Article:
Former CLR Forum guest Perry Dane has a typically thoughtful post about the legislative prayer decision. The post offers a distinctively Brennan-esque, separationist perspective, with two moving parts: legislative prayer should be unconstitutional for separationist reasons; but if it is to be constitutional, legislative prayer should not be policed by the Court for ecumenical sufficiency. A bit from the second half of the argument:
To forcefully strip legislative prayer of its rootedness in particular faith traditions or to demand a compulsive even-handedness in rotations of chaplains would only further trivialize and politicize the act.
That’s not to say that public prayers should be “sectarian.” Quite the contrary. Religious (and even sympathetic non-religious) folk can find ways to pray together. And the wisest religious traditions demand sensitivity to other faiths (and persons of no faith) in the public arena. But if the Constitution is to allow official public prayer (which, as I’ve said, it shouldn’t), then it has no business demanding such wisdom as the price of admission to the halls of government.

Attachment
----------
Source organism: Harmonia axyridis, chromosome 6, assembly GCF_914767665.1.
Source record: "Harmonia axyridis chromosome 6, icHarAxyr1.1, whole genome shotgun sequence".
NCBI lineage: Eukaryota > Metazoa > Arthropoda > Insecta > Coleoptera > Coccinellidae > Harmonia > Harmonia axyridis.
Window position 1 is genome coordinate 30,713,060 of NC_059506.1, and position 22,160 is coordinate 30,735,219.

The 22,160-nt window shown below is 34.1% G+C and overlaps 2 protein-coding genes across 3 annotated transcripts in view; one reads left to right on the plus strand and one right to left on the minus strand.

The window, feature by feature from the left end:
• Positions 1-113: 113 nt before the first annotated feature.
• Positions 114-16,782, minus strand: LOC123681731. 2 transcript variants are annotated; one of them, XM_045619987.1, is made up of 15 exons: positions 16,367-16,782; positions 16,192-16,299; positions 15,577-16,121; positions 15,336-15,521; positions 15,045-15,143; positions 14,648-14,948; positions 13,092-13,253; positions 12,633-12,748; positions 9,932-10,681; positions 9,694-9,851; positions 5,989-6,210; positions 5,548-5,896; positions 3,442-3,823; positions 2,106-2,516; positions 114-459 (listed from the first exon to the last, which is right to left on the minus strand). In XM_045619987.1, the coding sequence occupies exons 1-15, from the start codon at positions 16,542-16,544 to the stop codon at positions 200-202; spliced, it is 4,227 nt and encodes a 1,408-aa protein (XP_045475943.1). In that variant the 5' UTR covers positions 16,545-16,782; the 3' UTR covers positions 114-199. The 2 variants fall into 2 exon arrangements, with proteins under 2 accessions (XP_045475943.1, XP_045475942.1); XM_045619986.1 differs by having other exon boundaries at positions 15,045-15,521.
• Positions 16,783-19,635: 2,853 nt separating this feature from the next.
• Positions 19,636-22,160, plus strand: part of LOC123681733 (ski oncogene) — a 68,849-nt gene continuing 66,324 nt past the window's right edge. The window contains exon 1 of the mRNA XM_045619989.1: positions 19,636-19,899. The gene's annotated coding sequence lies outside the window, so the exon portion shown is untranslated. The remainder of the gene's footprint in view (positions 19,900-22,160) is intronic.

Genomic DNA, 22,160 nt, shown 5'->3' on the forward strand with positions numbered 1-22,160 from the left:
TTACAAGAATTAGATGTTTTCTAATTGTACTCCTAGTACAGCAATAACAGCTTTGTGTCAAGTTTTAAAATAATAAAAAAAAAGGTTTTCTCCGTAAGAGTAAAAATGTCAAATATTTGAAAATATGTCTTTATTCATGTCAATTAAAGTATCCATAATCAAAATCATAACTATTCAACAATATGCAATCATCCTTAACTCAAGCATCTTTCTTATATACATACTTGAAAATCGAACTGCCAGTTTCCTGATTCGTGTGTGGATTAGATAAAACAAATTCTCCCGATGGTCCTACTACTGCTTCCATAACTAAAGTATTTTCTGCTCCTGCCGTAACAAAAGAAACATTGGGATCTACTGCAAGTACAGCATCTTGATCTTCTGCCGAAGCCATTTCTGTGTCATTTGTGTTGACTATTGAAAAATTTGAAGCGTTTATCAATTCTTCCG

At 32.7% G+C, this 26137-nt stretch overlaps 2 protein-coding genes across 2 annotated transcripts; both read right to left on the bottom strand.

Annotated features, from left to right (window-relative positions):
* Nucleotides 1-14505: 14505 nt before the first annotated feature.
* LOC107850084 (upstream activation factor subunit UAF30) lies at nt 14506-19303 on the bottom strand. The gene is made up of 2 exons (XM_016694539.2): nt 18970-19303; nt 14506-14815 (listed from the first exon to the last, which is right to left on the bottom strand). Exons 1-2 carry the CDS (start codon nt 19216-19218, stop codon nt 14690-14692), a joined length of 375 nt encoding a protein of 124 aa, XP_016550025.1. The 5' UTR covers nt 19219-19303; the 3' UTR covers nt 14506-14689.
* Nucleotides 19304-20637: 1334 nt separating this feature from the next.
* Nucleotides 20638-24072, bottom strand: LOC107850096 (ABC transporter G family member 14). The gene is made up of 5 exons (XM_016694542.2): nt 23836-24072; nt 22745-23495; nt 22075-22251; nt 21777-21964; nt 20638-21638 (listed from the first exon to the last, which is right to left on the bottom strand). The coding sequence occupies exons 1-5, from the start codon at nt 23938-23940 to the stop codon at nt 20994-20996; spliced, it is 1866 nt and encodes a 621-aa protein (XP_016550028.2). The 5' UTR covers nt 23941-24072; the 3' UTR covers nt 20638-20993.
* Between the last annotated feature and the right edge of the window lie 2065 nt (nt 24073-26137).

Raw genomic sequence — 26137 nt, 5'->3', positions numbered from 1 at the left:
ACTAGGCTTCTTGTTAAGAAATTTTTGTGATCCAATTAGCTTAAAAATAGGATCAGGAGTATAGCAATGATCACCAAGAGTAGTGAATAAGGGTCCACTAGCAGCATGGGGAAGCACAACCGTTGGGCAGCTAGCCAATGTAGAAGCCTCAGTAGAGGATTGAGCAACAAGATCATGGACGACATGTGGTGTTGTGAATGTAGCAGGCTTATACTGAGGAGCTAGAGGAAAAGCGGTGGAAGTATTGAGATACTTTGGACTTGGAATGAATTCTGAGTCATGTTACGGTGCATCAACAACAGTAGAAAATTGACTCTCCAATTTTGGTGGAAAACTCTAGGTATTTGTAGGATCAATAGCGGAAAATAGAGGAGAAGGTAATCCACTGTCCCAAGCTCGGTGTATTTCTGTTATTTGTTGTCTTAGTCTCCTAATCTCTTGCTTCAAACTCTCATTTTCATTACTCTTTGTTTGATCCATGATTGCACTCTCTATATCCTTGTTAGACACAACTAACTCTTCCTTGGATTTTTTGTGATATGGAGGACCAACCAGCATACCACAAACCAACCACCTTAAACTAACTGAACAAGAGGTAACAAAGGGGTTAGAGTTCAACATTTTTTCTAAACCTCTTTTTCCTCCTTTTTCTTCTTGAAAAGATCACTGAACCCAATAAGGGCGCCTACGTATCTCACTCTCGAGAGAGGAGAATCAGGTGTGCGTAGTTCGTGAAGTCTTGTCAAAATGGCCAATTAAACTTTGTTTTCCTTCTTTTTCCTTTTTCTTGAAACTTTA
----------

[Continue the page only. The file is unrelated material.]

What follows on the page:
One thought on “Dane on Legislative Prayer”
I think there is a difference between policing the prayers to assure they are non-sectarian and asking those who give prayers to be sensitive to the pluralistic character of the religious views of the community. I think the Town of Greece should have done the latter and should not have done the former.